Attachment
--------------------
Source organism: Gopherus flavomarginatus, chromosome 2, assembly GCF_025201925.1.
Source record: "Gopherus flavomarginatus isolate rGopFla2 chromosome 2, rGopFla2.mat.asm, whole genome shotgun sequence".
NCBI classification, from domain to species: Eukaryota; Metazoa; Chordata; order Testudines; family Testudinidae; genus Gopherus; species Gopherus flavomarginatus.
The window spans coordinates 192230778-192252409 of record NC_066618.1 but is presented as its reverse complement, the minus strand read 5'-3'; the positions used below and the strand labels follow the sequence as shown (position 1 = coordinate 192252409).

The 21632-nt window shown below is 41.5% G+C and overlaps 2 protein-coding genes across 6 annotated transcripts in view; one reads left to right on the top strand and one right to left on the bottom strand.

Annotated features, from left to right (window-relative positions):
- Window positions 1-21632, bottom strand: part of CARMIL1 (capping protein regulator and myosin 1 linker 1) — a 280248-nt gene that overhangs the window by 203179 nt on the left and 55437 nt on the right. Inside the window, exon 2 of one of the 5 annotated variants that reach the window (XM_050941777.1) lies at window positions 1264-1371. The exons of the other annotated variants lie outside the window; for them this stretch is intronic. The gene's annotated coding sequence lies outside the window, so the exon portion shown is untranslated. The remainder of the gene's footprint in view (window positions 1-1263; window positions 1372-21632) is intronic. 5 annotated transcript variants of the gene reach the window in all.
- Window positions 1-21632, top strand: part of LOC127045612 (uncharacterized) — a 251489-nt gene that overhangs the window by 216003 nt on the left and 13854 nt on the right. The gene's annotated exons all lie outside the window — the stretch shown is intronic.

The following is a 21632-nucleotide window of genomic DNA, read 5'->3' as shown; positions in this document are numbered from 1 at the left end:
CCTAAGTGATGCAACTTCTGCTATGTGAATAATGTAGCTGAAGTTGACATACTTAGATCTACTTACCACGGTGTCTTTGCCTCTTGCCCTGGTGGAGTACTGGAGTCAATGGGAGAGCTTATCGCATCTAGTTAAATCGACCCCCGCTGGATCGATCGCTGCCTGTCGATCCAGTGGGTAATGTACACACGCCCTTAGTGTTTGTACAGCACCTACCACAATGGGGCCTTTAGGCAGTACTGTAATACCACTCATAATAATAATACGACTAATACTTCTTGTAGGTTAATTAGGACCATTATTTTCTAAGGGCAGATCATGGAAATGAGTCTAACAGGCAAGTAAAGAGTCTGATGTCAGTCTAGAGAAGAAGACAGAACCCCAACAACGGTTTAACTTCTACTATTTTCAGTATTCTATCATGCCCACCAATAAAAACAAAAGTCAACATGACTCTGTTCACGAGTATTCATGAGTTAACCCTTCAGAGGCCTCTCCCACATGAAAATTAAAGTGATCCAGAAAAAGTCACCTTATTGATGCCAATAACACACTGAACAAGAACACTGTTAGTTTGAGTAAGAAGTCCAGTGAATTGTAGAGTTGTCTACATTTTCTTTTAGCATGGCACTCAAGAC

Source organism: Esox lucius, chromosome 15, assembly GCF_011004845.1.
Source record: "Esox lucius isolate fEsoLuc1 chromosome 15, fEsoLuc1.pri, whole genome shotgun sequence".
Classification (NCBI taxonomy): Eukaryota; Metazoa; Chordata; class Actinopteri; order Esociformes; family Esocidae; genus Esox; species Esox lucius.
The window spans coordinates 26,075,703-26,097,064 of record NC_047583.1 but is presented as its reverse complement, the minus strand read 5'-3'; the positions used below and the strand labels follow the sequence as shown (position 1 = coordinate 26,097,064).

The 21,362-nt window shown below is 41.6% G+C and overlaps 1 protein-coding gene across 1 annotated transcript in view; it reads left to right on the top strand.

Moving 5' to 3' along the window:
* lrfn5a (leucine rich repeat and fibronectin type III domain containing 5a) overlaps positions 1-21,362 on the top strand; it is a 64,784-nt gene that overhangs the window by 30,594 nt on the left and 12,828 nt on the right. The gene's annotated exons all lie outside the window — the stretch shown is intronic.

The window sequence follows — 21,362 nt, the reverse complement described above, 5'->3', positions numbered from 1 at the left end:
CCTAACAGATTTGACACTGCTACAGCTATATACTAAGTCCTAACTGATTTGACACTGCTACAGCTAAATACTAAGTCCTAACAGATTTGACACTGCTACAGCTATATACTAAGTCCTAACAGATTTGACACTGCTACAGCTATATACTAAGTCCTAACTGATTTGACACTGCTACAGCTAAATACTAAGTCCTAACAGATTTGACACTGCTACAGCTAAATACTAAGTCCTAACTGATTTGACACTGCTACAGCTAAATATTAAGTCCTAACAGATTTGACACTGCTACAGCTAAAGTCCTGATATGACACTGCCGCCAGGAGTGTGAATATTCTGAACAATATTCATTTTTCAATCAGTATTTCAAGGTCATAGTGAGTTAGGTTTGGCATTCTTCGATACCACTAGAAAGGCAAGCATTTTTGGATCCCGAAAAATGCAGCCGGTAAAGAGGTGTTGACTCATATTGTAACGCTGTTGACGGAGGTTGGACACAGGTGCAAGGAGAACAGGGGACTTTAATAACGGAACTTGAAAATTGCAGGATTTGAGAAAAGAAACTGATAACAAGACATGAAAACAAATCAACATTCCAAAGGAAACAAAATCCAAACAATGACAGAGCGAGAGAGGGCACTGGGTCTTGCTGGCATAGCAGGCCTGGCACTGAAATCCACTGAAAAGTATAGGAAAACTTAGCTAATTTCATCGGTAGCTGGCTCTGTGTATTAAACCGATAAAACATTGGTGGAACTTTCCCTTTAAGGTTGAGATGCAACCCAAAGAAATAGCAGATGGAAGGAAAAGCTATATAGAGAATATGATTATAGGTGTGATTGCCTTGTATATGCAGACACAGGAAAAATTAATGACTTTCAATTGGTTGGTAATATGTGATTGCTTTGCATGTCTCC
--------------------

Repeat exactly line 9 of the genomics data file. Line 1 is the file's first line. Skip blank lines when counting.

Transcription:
The following is a 21632-nucleotide window of genomic DNA, read 5'->3' as shown; positions in this document are numbered from 1 at the left end: